The Countship of Isenburg-Limburg was a state of the Holy Roman Empire in the 13th and 14th centuries, based around the city of Limburg an der Lahn in modern Hesse, Germany.

County of Isenburg-Limburg
Grafschaft Isenburg-Limburg
Coat of arms of Isenburg-Limburg
Coat of arms
StatusState of the Holy Roman Empire
CapitalLimburg an der Lahn
Historical eraMiddle Ages
• Partitioned from Isenburg-Grenzau
May 22 1258
• Annexed by Archbishopric of Trier
Preceded by
Succeeded by
Archbishopric of Trier

House of Limburg edit

The short-lived House of Limburg (or House of Isenburg-Limburg) was a collateral line of the House of Isenburg. From the House of Limburg came several canons in Cologne and Trier. The House of Limburg also had familial relationships to the Houses of Nassau and Westerburg in addition to the other lines of the House of Isenburg.

Territory and rights of the Lordship of Limburg edit

The core of the territory was the town of Limburg an der Lahn and the Vogtship of St. George's Cathedral in Limburg. It also included the villages of Elz, Neesbach (a part of present-day Hünfelden), Oberbrechen and Werschau (both now parts of Brechen), and the Werode Zent. Along with it went the Lordship of Cleeberg, including the places Cleeberg, Oberkleen, and Ebergöns (all now part of Langgöns), Brandoberndorf (now part of Waldsolms), and a share of Schloss Schaumburg (in Balduinstein). The Lordship of Cleeberg and the share in Schaumburg, however, were later given away as a dowry.

The feudal lords of the Countship of Limburg were the Landgraviate of Hesse, Archbishopric of Mainz, and the Holy Roman Empire, each owning a third.

Limburg Castle was the residence of the Counts of Limburg, who built the majority of the structures still extant today. Gerlach I was probably the builder of the residential tower. In 1379 a fire burned parts of the castle. In 1400 John II built the southern two-story hall.[1]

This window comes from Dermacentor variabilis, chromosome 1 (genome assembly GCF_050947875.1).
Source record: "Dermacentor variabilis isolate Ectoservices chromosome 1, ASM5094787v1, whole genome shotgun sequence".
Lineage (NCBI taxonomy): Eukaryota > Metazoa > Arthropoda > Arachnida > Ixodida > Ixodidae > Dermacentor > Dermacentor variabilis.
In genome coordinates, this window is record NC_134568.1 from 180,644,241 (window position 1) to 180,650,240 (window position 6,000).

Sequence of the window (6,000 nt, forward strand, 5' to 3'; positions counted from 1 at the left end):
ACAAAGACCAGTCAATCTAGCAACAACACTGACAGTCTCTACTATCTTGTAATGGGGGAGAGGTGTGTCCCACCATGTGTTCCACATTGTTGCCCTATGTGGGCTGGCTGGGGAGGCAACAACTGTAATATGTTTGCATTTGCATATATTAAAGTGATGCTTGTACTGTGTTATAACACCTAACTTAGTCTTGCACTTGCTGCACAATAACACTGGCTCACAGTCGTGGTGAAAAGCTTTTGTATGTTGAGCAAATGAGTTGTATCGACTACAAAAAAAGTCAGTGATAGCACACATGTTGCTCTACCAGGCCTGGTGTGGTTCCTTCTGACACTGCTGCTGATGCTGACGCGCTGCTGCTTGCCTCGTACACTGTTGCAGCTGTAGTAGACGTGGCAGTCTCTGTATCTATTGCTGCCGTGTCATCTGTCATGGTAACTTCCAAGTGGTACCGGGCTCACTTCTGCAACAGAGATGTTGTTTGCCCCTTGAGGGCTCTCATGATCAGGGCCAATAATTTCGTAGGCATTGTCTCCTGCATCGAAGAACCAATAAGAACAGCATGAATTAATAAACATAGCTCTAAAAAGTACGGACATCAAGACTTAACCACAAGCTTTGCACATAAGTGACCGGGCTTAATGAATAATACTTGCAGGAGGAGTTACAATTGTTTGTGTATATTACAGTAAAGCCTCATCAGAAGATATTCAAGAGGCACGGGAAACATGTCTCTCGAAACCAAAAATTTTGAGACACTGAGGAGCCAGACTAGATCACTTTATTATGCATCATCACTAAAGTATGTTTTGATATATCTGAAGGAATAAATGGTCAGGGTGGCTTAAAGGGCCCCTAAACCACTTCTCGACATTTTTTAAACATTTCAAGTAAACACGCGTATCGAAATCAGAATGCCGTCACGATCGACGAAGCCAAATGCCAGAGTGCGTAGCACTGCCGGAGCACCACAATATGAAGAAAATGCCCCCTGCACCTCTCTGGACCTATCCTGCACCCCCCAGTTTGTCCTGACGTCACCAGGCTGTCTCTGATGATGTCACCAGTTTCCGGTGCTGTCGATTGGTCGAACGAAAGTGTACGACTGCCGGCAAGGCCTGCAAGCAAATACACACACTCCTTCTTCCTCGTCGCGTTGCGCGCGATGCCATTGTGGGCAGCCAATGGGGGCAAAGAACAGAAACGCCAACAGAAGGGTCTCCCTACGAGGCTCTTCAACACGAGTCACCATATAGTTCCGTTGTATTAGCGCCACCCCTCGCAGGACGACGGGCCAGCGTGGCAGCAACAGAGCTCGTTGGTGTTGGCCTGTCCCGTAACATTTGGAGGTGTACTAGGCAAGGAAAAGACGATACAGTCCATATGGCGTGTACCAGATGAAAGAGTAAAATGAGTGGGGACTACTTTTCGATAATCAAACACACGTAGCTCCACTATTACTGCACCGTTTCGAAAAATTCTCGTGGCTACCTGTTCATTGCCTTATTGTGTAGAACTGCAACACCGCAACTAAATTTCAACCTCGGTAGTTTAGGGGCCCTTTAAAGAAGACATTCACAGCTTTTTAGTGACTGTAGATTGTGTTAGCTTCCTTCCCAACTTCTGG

The rulers of the house were buried in the Cathedral in Limburg. Construction of the cathedral had begun in 1212, and was completed by the counts in 1232. It remains the city church today. The town's Franciscan monastery was founded under Gerlach IV. John I of Limburg built St. Peter's Chapel between 1289 and 1298.[1]

History edit

The Lordship of Limburg passed to the House of Isenburg between 1219 and 1221 as an inheritance through the male line of the extinct House of Leiningen. Gerlach IV of Isenburg who succeeded, with his brother Henry II, their father Count Henry I of Isenburg-Grenzau between 1220 and 1227, chose Limburg as his residence. He took the title Lord of Limburg in 1248.[1] On May 22, 1258, Gerlach and Henry divided the inheritance between themselves. Gerlach won sole possession of the city of Limburg and took the title Gelach I, Count of Limburg.

The relationship between the Counts of Limburg and the citizenry of the city was tense. In 1279 the citizens expelled Gerlach I from the city. After negotiations, he was able to return to his castle, but he had to grant the citizenry far-reaching freedoms. In 1288, Gerlach participated together with Nassau and Westerburg at the Battle of Worringen on the side of the Archbishop of Cologne, Siegfried II of Westerburg.